The timeless design of the first water-resistant Czech watch for the mass market made it one of the most beloved and most collectible Prim watches of all time. If you like it, make sure to get the first generation Prim Sport before it becomes too expensive for what it is!

A number of famous Czech actors wore them shortly after they were released in 1971. They were popular and they still are. Fifty years ago, on July 30th, The Prim Sport was also on the wrist of the first Czechoslovakian swimmer, who made it across the English Channel (known to the French as La Manche). In his book La Manche — My Destiny, Frantisek Venclovsky explains, he had to borrow money from his grandmother to buy it. He wrote himself a note: “Give the money back as soon as possible.”


Developing the first water-resistant watch

I already told you about the fascinating story behind the Czech watch manufacturer Prim, which made Czechoslovakia the 8th country in the world that could produce watches in 1949. I also wrote about the most expensive Prim watch, the Orlik. Which was delivered in a small batch of 300 watches to the Czech military. And that’s where the story of Prim Sport starts. Shortly after the delivery of that fateful first batch of Prim Orlik watches, the Ministry of National Defense placed another order for 600 water-resistant watches to be added into a special military dive suits known as the SP-20.

The project started in 1966. The purpose was not only to deliver the watch for the army but also to satisfy local demands for a water-resistant sport watch. To keep production simple and affordable, the case was not made out of steel but rather chromed brass. Original pieces had the same plastic strap as the Orlik, which was just black and not grey. According to Libor Hovorka’s book Primky, it took some time to find proper luminescent material for the dial, hands, and bezel. Initially Prim thought to use the same radium as they used in the Orlik, but finally, they decided for safer Tritium XI Nature delivered by Swiss company A. Zeller & Co.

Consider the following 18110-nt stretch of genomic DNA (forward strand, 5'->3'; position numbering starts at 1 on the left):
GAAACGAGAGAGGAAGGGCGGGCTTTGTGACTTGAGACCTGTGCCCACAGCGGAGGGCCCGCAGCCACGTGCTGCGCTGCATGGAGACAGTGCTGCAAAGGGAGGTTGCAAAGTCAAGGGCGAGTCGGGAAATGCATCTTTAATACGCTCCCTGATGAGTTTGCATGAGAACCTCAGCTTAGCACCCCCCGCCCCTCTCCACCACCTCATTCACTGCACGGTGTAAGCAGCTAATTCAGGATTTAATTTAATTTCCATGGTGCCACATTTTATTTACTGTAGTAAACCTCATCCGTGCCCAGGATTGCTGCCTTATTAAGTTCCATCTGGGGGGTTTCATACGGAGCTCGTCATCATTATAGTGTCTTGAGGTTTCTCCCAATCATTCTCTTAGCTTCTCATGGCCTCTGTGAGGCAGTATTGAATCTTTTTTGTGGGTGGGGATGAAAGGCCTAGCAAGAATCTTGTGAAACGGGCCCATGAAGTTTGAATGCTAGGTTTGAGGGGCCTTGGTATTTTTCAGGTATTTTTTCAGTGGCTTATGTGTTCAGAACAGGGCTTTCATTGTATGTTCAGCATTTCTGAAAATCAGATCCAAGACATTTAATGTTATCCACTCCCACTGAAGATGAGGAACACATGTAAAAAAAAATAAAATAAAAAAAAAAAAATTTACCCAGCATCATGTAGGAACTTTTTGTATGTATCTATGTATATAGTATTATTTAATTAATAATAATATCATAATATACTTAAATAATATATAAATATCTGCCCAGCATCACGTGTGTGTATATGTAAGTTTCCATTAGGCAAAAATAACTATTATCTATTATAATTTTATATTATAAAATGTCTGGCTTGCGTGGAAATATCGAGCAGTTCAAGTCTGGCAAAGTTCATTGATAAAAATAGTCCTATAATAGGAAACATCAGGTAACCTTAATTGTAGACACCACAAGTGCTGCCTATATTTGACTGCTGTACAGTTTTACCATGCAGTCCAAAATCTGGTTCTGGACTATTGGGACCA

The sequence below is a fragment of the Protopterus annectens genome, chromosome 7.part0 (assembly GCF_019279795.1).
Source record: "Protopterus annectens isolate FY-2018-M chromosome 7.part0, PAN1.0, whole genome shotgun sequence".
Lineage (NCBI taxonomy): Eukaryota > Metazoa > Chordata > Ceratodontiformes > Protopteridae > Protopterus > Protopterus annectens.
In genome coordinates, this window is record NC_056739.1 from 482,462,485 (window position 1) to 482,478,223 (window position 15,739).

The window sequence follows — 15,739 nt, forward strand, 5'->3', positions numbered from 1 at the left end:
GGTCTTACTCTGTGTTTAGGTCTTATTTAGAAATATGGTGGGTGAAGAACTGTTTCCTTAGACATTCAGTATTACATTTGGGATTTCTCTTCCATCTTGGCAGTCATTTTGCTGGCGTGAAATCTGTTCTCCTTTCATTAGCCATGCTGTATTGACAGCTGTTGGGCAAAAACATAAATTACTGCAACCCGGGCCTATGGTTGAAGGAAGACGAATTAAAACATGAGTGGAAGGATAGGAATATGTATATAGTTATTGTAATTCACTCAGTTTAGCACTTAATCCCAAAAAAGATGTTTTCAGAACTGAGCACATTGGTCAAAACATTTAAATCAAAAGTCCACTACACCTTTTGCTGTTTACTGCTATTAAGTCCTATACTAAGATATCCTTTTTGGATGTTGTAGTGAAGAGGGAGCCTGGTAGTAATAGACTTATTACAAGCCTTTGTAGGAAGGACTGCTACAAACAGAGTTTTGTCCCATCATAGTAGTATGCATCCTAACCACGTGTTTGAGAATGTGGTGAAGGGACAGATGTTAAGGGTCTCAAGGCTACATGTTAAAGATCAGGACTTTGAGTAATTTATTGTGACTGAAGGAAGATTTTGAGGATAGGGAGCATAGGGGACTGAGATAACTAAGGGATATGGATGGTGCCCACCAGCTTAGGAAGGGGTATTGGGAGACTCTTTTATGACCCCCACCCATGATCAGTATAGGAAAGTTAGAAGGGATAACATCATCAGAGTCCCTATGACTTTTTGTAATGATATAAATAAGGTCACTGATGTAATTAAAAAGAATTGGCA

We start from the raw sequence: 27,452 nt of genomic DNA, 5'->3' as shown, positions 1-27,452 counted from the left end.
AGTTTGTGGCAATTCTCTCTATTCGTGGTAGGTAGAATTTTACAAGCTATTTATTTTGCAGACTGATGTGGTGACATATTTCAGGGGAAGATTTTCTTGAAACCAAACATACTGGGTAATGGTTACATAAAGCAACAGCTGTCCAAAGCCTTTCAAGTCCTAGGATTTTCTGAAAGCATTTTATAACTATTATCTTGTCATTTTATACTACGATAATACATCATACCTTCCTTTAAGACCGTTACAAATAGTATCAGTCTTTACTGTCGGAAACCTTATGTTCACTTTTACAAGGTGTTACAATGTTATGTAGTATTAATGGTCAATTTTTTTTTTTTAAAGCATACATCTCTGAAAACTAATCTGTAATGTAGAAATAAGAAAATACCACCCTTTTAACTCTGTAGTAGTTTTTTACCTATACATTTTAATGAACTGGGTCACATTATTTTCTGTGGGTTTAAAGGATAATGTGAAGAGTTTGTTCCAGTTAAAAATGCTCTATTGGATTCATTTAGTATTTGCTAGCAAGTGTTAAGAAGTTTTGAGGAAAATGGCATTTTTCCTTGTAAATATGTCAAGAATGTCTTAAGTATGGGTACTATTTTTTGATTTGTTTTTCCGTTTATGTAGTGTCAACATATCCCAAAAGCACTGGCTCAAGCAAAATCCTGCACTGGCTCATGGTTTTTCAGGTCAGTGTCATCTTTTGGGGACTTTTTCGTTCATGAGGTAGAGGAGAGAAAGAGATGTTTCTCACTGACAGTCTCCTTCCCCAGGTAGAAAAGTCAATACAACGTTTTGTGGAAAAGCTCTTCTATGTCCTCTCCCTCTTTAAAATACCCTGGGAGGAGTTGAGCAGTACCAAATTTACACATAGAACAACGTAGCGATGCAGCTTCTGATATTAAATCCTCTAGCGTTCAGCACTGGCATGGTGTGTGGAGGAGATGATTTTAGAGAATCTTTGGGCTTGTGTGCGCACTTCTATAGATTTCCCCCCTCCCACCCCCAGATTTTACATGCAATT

The original black Prim Sport 1 next to custom-made Prim Sport by my watchmaker.

Military version Elton Sport

The construction blueprints were finalized in 1968. By the end of 1969, a pilot series of watches arrived, which included 300 watches branded “Elton Sport” for the Ministry of National Defense. The civilian version came later. It had a higher water resistance rate of 5ATM. But the ministry didn’t accept 5ATM and requested a 6ATM rating, exactly like the previously released Prim Orlik. Prim could do nothing but accept and rework the parameters. Interestingly, the case backs were already produced, so to save some time and costs Prim just punched in another line into the number five. Those case backs are known among collectors as the “Elton’s six”.

The production of the serial numbered version of the Prim Sport first generation was launched in 1970. It was changed just slightly, meaning that the bezel insert was not duralex, but plexiglass. A year later, in 1971, three other dial versions were released based on the demand from the reseller. Next to the basic black, there was also striking blue, dark red, and a rare yellow dial version of Prim Sport. I got a chance to buy the blue one first, but it felt a bit too strange to me. When the opportunity to buy a black Prim Sport with an unusual white bezel came, I couldn’t pass it up.


Prim Sport ref. 68-196-1

There are two major references with black dials. Prim Sport 1 ref 68-150-1 comes from early production and has black bezel and steel hands. That watch’s specs do not fall far from what others had at the time. That’s why I was so excited to go after another one. My Prim Sport (1st gen) from 68-196-1 from 1971 has white hands. And let me tell you, it’s truly something else. Even after five decades, those hands have kept their fresh, white, snow-like tone, which contrasts beautifully with aged lume and the patina developed around the bezel.